Victoria’s emergency services workers will be recognised, celebrated and supported with a new marquee occasion on the AFL calendar when Collingwood and Hawthorn meet at the MCG in Round 16.

The two clubs today launched what will be an annual Emergency Services match to acknowledge the support that the emergency services provide Victoria and to raise awareness of the mental health issues affecting those working within the industry.

Collingwood and Hawthorn have each pledged $25,000, and the Victorian Government a further $100,000, to raise funds for the Emergency Services Foundation which provides relief and assistance to Victorian emergency service workers and their families in times of need, as well as funding for research into the hazards and consequences for those in the line of duty.

Also partnering with the match are state emergency service providers including Emergency Management Victoria, Victoria Police, Ambulance Victoria, Metropolitan Fire Brigade, Country Fire Authority, Life Saving Victoria, Forest Fire Management, Victorian State Emergency Service and ESTA (Triple 000). The Victorian Government, BankVic and TAC are official partners of the match.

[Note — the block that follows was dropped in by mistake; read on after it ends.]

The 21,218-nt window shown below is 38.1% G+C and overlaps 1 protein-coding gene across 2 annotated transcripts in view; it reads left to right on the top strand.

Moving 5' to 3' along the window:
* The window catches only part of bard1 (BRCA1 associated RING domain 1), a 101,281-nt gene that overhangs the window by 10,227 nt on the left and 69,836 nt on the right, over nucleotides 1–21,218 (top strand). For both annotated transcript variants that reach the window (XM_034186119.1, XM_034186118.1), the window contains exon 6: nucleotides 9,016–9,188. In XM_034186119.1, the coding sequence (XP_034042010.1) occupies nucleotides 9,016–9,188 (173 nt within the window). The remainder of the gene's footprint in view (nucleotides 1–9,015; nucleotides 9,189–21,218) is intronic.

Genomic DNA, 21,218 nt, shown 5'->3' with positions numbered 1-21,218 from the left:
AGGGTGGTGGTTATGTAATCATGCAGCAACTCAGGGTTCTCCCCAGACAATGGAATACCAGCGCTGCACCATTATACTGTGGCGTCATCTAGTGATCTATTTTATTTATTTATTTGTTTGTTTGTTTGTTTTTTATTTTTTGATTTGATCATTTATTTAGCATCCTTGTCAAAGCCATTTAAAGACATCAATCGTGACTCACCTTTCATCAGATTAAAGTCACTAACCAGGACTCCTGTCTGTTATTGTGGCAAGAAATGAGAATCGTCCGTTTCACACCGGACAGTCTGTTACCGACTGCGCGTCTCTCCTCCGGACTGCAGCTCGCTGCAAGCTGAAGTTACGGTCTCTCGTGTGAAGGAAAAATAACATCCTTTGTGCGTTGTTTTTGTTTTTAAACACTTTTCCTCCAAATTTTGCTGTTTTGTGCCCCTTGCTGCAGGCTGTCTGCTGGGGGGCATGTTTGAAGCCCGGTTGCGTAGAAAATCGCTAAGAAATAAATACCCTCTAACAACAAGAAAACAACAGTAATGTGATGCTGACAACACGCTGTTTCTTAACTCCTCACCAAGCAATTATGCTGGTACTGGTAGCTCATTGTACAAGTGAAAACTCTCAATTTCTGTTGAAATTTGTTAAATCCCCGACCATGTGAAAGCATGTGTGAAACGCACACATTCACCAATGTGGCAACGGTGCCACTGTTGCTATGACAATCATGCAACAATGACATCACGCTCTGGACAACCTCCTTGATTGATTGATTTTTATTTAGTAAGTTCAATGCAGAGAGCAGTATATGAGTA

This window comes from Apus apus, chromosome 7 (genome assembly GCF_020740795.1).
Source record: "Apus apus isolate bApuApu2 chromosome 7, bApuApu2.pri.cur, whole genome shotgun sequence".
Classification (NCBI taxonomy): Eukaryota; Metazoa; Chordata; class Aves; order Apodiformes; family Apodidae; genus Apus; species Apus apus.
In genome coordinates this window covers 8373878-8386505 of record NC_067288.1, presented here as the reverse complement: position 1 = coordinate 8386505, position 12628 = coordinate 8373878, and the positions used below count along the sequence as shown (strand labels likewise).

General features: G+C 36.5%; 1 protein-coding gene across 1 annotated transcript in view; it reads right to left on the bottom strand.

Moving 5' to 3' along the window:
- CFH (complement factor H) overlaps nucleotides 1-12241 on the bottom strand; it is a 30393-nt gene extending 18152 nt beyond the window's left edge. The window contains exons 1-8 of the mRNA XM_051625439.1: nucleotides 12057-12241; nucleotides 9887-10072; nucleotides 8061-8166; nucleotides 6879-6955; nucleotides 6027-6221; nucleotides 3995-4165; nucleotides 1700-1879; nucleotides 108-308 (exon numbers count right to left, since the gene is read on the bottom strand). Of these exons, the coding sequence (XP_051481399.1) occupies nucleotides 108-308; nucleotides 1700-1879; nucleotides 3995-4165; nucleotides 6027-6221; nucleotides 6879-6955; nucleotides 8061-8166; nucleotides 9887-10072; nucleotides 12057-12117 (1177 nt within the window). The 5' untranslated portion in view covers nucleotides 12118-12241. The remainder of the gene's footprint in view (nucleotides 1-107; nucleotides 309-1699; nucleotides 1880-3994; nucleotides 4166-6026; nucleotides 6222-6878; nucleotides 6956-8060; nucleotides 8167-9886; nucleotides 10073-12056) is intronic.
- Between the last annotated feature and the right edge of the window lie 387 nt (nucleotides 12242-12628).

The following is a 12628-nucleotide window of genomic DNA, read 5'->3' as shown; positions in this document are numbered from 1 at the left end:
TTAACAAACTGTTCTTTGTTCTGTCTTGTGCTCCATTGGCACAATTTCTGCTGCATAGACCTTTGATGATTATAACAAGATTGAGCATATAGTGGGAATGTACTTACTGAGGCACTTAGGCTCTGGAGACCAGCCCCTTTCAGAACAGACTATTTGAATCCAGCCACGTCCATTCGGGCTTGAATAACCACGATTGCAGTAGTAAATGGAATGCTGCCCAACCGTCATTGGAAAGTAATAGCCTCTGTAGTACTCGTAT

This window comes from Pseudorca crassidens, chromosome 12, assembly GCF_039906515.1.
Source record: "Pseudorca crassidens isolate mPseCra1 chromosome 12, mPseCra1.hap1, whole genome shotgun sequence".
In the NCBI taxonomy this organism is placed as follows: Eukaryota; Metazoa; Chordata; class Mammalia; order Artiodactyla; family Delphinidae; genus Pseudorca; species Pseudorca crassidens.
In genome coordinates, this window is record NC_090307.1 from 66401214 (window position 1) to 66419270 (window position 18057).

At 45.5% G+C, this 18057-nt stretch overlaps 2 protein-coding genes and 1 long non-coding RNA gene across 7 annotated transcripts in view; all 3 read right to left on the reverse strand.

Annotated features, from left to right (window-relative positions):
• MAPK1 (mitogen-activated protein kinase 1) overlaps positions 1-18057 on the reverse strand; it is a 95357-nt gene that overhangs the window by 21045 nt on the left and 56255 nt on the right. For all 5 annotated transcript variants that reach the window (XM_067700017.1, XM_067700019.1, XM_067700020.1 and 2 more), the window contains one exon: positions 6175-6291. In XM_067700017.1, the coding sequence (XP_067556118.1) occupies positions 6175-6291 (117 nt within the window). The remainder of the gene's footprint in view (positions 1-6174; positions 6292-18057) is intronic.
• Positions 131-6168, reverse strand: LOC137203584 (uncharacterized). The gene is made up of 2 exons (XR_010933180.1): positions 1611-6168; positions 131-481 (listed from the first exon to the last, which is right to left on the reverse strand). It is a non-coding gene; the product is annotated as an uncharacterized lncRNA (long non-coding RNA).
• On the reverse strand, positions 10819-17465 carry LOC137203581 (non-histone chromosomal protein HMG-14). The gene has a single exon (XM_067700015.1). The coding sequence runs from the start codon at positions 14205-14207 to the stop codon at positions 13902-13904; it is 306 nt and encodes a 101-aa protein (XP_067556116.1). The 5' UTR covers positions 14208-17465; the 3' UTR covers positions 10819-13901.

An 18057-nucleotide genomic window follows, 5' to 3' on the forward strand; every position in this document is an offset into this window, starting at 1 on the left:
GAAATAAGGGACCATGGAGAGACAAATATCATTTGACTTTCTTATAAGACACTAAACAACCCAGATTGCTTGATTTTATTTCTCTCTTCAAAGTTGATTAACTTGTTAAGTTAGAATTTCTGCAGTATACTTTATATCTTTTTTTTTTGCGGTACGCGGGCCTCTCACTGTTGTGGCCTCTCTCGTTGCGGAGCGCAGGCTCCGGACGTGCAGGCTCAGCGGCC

Collingwood president Eddie McGuire joined Hawthorn president Jeff Kennett and Minister for Police and Emergency Services Lisa Neville at the MCG for the launch of the match.

“We all understand the power of sport and we’re thrilled that our two clubs can come together to shine a light on the great work our emergency services workers do every day – often at great risk or cost to themselves,” McGuire said.

“We hope that each year at the MCG, the home of football, Collingwood and Hawthorn can create a special occasion and enable the football public to say ‘thank you’ to those who make our lives safer daily and to offer them a helping hand in their own times of need by raising funds for the Emergency Services Foundation (ESF).”

The ESF was established in 1983 after the Ash Wednesday fires, to support emergency services workers traumatised or otherwise adversely affected by carrying out their duty. More than half of all employees and volunteers in emergency services experience a traumatic event in their careers.

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